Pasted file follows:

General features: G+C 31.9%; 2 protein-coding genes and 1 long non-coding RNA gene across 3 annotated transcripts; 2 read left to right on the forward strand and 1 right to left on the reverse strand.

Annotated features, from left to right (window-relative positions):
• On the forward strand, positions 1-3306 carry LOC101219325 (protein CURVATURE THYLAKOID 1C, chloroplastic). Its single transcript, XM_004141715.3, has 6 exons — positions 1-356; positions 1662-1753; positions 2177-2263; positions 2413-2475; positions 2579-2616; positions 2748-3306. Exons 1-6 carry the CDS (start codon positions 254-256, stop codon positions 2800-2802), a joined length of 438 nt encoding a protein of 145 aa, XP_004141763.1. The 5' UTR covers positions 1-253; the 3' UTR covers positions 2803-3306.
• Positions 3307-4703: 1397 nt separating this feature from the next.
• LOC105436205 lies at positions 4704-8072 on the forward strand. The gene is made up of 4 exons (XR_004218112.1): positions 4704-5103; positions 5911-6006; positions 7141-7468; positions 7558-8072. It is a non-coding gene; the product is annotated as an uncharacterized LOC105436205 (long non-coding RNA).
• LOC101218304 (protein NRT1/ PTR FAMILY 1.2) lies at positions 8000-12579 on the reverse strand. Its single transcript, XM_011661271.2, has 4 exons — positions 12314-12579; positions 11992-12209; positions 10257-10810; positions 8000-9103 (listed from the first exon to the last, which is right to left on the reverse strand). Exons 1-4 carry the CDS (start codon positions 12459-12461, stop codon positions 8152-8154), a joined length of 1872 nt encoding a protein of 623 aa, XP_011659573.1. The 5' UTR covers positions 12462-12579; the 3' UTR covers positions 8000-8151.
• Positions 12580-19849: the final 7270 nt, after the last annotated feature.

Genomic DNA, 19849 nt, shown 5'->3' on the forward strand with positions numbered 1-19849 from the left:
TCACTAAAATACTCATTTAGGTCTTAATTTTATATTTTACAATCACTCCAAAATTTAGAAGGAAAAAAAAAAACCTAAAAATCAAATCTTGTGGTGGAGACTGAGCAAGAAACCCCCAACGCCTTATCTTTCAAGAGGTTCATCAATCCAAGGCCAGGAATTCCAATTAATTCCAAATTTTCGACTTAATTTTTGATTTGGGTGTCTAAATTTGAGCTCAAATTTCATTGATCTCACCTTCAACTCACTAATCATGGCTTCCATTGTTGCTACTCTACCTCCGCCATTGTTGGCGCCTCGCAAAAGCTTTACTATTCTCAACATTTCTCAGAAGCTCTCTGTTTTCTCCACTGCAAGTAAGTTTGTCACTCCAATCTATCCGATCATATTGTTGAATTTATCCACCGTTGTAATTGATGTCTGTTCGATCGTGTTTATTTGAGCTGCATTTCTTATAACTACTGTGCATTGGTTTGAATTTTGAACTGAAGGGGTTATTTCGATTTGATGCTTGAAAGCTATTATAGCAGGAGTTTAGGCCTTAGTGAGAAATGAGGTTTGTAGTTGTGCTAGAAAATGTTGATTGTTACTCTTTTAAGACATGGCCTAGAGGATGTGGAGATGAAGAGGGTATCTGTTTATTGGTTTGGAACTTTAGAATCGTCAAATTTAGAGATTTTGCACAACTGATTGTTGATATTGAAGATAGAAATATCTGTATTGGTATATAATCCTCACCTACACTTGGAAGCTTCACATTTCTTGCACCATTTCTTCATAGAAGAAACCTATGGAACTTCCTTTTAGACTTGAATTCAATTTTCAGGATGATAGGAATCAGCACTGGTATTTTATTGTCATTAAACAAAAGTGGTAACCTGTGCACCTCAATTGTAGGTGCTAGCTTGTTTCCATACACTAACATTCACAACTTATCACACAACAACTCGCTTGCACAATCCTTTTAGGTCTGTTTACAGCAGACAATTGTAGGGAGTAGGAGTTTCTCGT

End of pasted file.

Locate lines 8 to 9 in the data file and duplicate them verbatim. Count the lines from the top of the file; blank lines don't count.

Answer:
Genomic DNA, 19849 nt, shown 5'->3' on the forward strand with positions numbered 1-19849 from the left:
TCACTAAAATACTCATTTAGGTCTTAATTTTATATTTTACAATCACTCCAAAATTTAGAAGGAAAAAAAAAAACCTAAAAATCAAATCTTGTGGTGGAGACTGAGCAAGAAACCCCCAACGCCTTATCTTTCAAGAGGTTCATCAATCCAAGGCCAGGAATTCCAATTAATTCCAAATTTTCGACTTAATTTTTGATTTGGGTGTCTAAATTTGAGCTCAAATTTCATTGATCTCACCTTCAACTCACTAATCATGGCTTCCATTGTTGCTACTCTACCTCCGCCATTGTTGGCGCCTCGCAAAAGCTTTACTATTCTCAACATTTCTCAGAAGCTCTCTGTTTTCTCCACTGCAAGTAAGTTTGTCACTCCAATCTATCCGATCATATTGTTGAATTTATCCACCGTTGTAATTGATGTCTGTTCGATCGTGTTTATTTGAGCTGCATTTCTTATAACTACTGTGCATTGGTTTGAATTTTGAACTGAAGGGGTTATTTCGATTTGATGCTTGAAAGCTATTATAGCAGGAGTTTAGGCCTTAGTGAGAAATGAGGTTTGTAGTTGTGCTAGAAAATGTTGATTGTTACTCTTTTAAGACATGGCCTAGAGGATGTGGAGATGAAGAGGGTATCTGTTTATTGGTTTGGAACTTTAGAATCGTCAAATTTAGAGATTTTGCACAACTGATTGTTGATATTGAAGATAGAAATATCTGTATTGGTATATAATCCTCACCTACACTTGGAAGCTTCACATTTCTTGCACCATTTCTTCATAGAAGAAACCTATGGAACTTCCTTTTAGACTTGAATTCAATTTTCAGGATGATAGGAATCAGCACTGGTATTTTATTGTCATTAAACAAAAGTGGTAACCTGTGCACCTCAATTGTAGGTGCTAGCTTGTTTCCATACACTAACATTCACAACTTATCACACAACAACTCGCTTGCACAATCCTTTTAGGTCTGTTTACAGCAGACAATTGTAGGGAGTAGGAGTTTCTCGT